While Giolito has his question marks at this stage in his career, the White Sox have earned the benefit of the doubt on pitcher development. With Giolito’s exceptional size, velocity, stuff, and plenty of athleticism, he checks all the boxes for a true front of the rotation stud. When you are trading someone with as much cheap control and value as Adam Eaton, you have to receive elite talent back in return. Giolito is certainly an elite talent and under the guidance of Don Cooper, his upside is a true ace for many years to come.
*Rob Young contributed to Giolito’s profile*
RHP Reynaldo Lopez
Lopez is a solid secondary piece in this deal, and is almost a headliner in his own right. The nationals got Lopez on the cheap as an international signing in 2012 but don’t let the mere $17,000 price tag fool you. With a thin build (6-0, 185 lb) Lopez’s velocity was in question at first, but he’s developed significantly since his teen years. He now features what MLB Pipeline grades as a 70-fastball, which flashes life and can touch 100 MPH and regularly levels out in the mid-90s. He also offers a power curve as that could eventually rate as plus. As common with pitchers, the change up will determine his fate. He is the #38 prospect in all of MLB, according to MLB Pipeline.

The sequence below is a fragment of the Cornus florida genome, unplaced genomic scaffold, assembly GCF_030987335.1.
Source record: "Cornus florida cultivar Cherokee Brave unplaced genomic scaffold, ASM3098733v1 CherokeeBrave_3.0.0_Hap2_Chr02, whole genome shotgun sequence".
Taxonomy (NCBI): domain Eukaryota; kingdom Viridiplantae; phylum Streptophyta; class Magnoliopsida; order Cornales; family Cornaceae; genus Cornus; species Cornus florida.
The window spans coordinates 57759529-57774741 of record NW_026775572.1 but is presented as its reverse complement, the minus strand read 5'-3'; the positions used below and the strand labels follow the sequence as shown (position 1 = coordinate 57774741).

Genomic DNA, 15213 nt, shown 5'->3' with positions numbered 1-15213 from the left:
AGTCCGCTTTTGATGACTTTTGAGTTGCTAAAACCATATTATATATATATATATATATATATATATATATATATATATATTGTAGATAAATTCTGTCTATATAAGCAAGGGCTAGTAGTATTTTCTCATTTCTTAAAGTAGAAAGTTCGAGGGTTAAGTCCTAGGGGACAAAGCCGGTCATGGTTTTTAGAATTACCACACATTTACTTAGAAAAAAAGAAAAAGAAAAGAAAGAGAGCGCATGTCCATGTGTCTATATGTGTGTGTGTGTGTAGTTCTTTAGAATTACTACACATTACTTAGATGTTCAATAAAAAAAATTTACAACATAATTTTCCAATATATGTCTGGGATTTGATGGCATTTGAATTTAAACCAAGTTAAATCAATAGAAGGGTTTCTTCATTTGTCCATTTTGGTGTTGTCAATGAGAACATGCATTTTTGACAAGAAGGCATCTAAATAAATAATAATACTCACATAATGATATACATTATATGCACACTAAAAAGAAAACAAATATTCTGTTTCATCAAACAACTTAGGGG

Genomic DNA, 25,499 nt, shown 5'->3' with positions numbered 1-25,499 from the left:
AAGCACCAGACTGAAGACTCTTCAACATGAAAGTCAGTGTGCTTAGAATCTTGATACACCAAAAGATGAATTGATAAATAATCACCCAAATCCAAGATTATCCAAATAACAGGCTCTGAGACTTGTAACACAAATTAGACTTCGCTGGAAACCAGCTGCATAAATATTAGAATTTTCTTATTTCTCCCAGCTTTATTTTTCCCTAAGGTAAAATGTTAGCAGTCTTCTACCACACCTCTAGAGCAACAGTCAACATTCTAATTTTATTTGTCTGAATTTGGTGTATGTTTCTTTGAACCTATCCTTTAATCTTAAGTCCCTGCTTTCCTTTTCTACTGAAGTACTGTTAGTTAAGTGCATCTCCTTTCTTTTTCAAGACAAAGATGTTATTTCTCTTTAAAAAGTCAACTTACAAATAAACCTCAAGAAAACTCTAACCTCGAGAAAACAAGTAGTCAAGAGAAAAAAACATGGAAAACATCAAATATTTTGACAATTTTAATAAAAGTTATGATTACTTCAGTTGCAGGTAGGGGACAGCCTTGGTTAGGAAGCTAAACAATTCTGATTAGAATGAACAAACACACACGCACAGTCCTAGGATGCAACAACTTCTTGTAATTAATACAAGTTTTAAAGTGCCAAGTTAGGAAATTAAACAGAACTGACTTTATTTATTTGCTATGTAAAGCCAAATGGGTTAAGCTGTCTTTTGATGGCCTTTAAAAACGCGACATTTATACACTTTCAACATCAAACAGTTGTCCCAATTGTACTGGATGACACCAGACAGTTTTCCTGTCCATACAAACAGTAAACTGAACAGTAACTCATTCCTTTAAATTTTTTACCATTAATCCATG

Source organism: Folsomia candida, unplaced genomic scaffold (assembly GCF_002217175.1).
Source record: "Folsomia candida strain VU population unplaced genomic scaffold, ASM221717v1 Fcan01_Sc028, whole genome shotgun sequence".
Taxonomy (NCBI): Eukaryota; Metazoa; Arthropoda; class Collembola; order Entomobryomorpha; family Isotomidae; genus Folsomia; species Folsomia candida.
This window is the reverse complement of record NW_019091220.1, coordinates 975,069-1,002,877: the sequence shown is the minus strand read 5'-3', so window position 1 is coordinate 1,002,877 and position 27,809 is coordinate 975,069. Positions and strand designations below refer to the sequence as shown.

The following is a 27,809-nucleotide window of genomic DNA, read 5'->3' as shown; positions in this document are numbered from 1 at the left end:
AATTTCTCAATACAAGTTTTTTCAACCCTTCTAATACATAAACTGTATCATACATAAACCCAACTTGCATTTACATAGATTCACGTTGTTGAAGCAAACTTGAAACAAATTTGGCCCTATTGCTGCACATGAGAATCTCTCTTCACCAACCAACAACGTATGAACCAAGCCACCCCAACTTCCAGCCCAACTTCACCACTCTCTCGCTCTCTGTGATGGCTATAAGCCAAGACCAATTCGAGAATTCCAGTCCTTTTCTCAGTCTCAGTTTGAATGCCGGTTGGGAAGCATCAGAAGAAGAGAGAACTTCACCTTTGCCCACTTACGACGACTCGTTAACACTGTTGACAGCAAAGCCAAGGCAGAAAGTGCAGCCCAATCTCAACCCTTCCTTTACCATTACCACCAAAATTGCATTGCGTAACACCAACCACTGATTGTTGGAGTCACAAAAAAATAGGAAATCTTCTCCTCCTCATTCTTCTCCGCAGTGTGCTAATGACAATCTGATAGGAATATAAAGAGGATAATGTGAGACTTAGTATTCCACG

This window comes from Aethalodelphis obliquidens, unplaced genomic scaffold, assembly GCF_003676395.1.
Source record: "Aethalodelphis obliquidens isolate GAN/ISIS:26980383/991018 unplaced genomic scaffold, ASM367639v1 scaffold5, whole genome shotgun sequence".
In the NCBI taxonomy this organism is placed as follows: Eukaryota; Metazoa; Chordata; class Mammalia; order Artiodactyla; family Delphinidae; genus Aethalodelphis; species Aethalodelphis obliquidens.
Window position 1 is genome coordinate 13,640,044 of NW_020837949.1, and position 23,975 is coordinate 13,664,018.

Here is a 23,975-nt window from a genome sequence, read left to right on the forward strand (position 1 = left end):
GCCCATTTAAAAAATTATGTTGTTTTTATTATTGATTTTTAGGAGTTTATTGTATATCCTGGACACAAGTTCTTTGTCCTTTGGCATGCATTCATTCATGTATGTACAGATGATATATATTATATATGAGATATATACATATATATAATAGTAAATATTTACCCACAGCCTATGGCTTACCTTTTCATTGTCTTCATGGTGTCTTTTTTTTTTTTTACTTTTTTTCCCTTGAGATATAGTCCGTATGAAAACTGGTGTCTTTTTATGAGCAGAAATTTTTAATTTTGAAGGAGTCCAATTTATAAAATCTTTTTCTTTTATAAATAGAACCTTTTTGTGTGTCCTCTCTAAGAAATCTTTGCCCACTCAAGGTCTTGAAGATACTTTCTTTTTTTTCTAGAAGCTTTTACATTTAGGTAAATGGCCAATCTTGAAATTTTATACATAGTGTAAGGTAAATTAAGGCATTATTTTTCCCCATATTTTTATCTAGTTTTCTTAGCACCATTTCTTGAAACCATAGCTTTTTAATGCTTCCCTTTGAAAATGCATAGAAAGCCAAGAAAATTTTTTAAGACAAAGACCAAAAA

If Lopez can develop a third offering and iron out his fastball command, he has a chance to be a decent starter in the big leagues. He saw some time with the Nationals and struggled to a 4.91 ERA over six starts. It’s a small sample but a 3.92 FIP and low strand rate paint his struggles as more of a mirage. While the strikeouts were there (8.59 K/9) and have been for much of his time in the minors, Lopez had serious control issues at the big league level (4.50 BB/9). That was well above his norms in the minors, so it’s probably an abberation. Either way, he’ll need some refining. Chicago maximizes pitches and in theory Lopez could undergo that necessary seasoning with the MLB team in 2017.
RHP Dane Dunning
Dunning was Washington’s first round pick (29th overall) in the 2016 draft. Dunning was a reliever with the Florida Gators but has the goods to start. He already sports a plus fastball that can run up to 95 MPH. His breaking ball is fringe right now, but an average change up gives him a chance for three offerings. Dunning is a relatively low-maintenance arm with a lower ceiling than the other names in this deal, but he offsets that with a reasonable chance to make an impact as a backend arm.
Dunning was ranked the 6th best prospect in the Washington system by MLB Pipeline.